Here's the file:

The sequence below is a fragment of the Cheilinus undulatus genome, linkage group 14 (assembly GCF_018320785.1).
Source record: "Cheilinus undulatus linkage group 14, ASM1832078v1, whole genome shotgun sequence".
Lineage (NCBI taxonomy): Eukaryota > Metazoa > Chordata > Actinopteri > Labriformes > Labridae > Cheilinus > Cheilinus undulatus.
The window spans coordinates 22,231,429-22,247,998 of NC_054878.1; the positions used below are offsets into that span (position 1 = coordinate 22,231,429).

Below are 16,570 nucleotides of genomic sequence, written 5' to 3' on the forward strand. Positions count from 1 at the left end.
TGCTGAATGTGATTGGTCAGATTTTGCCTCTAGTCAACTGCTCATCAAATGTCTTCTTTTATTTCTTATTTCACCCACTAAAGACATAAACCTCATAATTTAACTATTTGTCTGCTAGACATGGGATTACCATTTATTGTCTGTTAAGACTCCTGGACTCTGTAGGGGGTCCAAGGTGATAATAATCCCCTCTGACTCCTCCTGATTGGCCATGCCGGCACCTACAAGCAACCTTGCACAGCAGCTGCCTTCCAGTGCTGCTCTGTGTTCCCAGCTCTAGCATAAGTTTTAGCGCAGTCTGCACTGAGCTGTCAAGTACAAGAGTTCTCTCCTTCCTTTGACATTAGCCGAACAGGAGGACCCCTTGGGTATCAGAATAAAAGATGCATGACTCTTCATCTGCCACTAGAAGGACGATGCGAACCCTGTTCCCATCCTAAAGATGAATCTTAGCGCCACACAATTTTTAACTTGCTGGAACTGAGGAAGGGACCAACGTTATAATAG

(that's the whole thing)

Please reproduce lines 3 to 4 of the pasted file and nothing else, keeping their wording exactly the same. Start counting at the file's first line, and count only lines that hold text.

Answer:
Lineage (NCBI taxonomy): Eukaryota > Metazoa > Chordata > Actinopteri > Labriformes > Labridae > Cheilinus > Cheilinus undulatus.
The window spans coordinates 22,231,429-22,247,998 of NC_054878.1; the positions used below are offsets into that span (position 1 = coordinate 22,231,429).